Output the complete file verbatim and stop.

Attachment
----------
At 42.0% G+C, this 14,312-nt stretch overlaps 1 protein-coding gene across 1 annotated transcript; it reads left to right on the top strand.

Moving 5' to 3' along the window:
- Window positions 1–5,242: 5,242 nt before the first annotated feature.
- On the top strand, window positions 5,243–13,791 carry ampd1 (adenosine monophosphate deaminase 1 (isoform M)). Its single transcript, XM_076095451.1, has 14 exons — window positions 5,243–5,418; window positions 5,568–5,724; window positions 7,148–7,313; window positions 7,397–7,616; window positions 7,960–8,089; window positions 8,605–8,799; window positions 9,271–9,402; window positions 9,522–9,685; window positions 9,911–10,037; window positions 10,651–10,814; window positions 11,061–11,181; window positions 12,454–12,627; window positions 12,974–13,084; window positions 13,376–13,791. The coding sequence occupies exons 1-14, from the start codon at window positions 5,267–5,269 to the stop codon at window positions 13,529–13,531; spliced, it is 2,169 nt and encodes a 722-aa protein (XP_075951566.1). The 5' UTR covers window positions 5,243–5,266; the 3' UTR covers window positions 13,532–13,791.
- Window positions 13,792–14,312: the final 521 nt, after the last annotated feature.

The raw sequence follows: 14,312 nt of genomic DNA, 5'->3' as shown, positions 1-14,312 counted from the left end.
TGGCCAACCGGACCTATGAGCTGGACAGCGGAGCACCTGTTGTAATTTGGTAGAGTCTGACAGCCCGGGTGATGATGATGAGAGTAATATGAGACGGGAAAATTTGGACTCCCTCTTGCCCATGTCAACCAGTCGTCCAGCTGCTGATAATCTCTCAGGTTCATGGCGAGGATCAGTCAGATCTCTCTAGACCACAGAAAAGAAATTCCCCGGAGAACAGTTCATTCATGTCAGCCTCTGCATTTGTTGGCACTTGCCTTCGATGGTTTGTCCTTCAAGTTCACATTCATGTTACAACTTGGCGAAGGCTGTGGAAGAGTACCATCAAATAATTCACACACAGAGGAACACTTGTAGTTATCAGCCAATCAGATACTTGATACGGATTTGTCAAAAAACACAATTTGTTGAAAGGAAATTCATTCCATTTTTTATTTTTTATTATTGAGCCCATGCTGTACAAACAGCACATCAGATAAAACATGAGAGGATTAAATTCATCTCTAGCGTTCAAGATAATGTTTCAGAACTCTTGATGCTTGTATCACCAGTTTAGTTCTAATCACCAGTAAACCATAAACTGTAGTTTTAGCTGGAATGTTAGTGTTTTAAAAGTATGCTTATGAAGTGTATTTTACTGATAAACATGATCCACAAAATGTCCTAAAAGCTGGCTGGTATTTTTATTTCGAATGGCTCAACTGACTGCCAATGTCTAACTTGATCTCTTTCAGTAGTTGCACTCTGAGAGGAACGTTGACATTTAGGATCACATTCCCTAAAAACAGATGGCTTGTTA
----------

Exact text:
At 42.0% G+C, this 14,312-nt stretch overlaps 1 protein-coding gene across 1 annotated transcript; it reads left to right on the top strand.

Moving 5' to 3' along the window:
- Window positions 1–5,242: 5,242 nt before the first annotated feature.
- On the top strand, window positions 5,243–13,791 carry ampd1 (adenosine monophosphate deaminase 1 (isoform M)). Its single transcript, XM_076095451.1, has 14 exons — window positions 5,243–5,418; window positions 5,568–5,724; window positions 7,148–7,313; window positions 7,397–7,616; window positions 7,960–8,089; window positions 8,605–8,799; window positions 9,271–9,402; window positions 9,522–9,685; window positions 9,911–10,037; window positions 10,651–10,814; window positions 11,061–11,181; window positions 12,454–12,627; window positions 12,974–13,084; window positions 13,376–13,791. The coding sequence occupies exons 1-14, from the start codon at window positions 5,267–5,269 to the stop codon at window positions 13,529–13,531; spliced, it is 2,169 nt and encodes a 722-aa protein (XP_075951566.1). The 5' UTR covers window positions 5,243–5,266; the 3' UTR covers window positions 13,532–13,791.
- Window positions 13,792–14,312: the final 521 nt, after the last annotated feature.

The raw sequence follows: 14,312 nt of genomic DNA, 5'->3' as shown, positions 1-14,312 counted from the left end.
TGGCCAACCGGACCTATGAGCTGGACAGCGGAGCACCTGTTGTAATTTGGTAGAGTCTGACAGCCCGGGTGATGATGATGAGAGTAATATGAGACGGGAAAATTTGGACTCCCTCTTGCCCATGTCAACCAGTCGTCCAGCTGCTGATAATCTCTCAGGTTCATGGCGAGGATCAGTCAGATCTCTCTAGACCACAGAAAAGAAATTCCCCGGAGAACAGTTCATTCATGTCAGCCTCTGCATTTGTTGGCACTTGCCTTCGATGGTTTGTCCTTCAAGTTCACATTCATGTTACAACTTGGCGAAGGCTGTGGAAGAGTACCATCAAATAATTCACACACAGAGGAACACTTGTAGTTATCAGCCAATCAGATACTTGATACGGATTTGTCAAAAAACACAATTTGTTGAAAGGAAATTCATTCCATTTTTTATTTTTTATTATTGAGCCCATGCTGTACAAACAGCACATCAGATAAAACATGAGAGGATTAAATTCATCTCTAGCGTTCAAGATAATGTTTCAGAACTCTTGATGCTTGTATCACCAGTTTAGTTCTAATCACCAGTAAACCATAAACTGTAGTTTTAGCTGGAATGTTAGTGTTTTAAAAGTATGCTTATGAAGTGTATTTTACTGATAAACATGATCCACAAAATGTCCTAAAAGCTGGCTGGTATTTTTATTTCGAATGGCTCAACTGACTGCCAATGTCTAACTTGATCTCTTTCAGTAGTTGCACTCTGAGAGGAACGTTGACATTTAGGATCACATTCCCTAAAAACAGATGGCTTGTTA